But what if one day she said, “Fuck it,” and drove away? Jeremy had gone to California and never looked back. Everett lived like a monk and played his music and seemed content with having no plan, nothing to fall back on, and nothing saved for his old age. And here she was, driving fifty miles out of her way so that her two brothers could see their ailing mother. She was not so blinded by her sense of duty to think that this was necessary – if her brothers wanted to visit Annabelle in the hospital without her help, they could surely find a way to do so – but it seemed like the right thing to do. The story of her life, she mused, as she turned onto Everett’s street. Always doing the right thing, whether anyone thanked her or not.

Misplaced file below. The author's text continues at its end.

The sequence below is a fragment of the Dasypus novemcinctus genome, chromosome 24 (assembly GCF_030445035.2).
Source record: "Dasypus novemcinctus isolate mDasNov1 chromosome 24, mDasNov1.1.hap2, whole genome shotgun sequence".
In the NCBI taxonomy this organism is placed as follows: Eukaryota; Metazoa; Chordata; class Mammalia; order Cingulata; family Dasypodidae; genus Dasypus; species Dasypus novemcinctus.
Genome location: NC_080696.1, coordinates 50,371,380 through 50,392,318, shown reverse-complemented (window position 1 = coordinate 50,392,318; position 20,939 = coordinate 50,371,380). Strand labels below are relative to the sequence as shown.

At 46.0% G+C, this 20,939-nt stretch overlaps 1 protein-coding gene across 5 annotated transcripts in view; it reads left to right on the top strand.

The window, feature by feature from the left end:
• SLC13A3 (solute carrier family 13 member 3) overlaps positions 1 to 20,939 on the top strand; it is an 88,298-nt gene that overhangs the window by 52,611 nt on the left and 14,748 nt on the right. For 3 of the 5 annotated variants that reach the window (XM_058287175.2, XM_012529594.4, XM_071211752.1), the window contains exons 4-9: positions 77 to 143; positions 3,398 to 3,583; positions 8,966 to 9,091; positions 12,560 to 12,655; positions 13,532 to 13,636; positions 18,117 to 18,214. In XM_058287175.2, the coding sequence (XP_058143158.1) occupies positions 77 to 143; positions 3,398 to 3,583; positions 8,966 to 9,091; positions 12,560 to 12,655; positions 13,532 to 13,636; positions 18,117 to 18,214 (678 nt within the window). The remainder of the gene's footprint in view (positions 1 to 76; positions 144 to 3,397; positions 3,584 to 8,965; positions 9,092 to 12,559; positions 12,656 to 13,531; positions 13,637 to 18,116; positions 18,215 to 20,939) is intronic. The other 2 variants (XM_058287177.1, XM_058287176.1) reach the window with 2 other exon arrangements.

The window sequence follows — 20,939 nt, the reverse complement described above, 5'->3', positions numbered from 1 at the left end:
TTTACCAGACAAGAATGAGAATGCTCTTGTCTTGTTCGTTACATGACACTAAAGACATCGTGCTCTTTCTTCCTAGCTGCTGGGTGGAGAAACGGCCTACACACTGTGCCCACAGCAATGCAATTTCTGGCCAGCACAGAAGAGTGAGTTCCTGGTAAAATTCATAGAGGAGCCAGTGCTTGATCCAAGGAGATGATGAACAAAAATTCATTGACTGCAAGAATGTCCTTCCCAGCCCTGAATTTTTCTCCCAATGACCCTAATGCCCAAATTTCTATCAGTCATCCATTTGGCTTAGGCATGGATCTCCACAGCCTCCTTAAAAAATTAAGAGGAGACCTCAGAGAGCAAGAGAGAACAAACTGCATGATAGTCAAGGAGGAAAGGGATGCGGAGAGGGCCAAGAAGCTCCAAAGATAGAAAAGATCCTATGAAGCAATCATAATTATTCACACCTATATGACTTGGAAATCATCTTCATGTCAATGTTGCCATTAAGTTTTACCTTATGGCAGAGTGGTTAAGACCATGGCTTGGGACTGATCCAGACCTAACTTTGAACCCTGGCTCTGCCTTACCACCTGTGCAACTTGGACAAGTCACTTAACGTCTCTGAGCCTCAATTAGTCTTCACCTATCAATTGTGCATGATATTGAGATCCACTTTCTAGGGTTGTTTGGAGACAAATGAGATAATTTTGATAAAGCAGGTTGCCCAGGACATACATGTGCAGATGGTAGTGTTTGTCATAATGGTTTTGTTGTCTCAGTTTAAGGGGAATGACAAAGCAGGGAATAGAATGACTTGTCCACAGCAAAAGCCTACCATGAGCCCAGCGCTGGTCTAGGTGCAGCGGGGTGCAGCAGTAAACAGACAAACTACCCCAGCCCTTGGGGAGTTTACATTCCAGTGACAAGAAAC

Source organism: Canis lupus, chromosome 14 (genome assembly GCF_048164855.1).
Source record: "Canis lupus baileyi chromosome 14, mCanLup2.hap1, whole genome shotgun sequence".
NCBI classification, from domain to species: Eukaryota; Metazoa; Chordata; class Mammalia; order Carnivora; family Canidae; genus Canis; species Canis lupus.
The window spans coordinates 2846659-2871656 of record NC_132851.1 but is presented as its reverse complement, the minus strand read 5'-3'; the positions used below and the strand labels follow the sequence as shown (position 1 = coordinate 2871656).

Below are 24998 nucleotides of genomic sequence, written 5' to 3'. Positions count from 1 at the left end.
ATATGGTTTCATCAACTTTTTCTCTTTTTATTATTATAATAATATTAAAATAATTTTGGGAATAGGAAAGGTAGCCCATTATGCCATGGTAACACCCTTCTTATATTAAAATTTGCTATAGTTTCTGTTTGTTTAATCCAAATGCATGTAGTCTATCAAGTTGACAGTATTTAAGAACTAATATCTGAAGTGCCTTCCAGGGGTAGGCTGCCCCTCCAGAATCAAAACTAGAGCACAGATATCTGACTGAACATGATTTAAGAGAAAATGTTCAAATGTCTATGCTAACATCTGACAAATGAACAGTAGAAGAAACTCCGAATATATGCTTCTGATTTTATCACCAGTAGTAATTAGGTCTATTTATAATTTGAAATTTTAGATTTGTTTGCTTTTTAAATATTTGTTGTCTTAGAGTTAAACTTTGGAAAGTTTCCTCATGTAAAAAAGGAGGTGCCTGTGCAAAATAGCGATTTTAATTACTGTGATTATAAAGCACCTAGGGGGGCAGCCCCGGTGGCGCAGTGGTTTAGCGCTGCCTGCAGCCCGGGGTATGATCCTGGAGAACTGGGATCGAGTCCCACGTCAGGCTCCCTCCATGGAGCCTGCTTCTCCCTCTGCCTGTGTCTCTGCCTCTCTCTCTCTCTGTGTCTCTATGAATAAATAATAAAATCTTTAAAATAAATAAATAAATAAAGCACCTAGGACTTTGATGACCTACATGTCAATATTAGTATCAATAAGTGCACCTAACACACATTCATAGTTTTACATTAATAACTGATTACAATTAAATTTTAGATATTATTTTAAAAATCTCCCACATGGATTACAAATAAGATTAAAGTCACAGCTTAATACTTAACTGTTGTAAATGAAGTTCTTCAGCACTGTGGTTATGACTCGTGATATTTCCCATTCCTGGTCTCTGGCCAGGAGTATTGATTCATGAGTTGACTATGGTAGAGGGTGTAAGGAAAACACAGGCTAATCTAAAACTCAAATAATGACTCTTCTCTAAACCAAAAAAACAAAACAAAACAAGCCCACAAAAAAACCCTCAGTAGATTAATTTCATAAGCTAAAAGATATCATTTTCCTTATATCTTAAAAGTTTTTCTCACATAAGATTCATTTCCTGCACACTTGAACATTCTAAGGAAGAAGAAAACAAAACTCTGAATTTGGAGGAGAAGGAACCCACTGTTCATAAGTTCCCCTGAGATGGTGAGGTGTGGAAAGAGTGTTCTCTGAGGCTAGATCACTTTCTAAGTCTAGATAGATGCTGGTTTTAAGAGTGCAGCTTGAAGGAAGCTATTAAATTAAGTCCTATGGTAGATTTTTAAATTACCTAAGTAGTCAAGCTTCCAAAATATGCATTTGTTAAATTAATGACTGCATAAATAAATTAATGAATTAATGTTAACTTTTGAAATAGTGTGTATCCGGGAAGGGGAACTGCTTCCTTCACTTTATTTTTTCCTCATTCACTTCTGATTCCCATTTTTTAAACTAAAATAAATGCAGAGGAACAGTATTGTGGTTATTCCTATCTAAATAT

She pulled into the parking lot outside Everett’s apartment at five minutes to ten. Everett’s place faced away from the street so that he could not look out a window to see when visitors arrived. Four of the six spaces by the side of the building were occupied, one by a car that looked like it hadn’t moved for months. Didn’t people get up and go to work in the morning any more? She walked to the back entrance and knocked on her brother’s door.
“Just a minute,” Everett called from inside. When he answered the door, he was, predictably, barefoot. “You’re early,” he said.
Thank you for that penetrating glimpse into the obvious, she thought. But then she saw Jeremy standing in the kitchen with a cup of coffee, and her irritation lifted. He never seemed to age. She breezed past her younger brother. Jeremy set down his cup and they embraced.